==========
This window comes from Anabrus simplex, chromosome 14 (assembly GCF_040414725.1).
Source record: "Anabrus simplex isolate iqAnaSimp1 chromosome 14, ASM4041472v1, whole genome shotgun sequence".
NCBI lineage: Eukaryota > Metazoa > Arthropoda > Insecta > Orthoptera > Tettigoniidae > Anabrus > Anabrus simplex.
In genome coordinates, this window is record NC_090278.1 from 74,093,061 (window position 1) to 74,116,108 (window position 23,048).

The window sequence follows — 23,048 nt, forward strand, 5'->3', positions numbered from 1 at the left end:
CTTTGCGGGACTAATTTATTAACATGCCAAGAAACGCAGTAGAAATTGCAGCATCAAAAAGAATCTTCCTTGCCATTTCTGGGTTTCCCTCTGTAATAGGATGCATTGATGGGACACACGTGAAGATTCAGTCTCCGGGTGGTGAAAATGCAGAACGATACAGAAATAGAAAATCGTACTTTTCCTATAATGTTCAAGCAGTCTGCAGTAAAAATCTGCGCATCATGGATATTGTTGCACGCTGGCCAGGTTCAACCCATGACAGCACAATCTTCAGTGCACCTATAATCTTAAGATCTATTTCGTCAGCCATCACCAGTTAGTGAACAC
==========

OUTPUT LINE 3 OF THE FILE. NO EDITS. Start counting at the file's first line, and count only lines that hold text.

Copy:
NCBI lineage: Eukaryota > Metazoa > Arthropoda > Insecta > Orthoptera > Tettigoniidae > Anabrus > Anabrus simplex.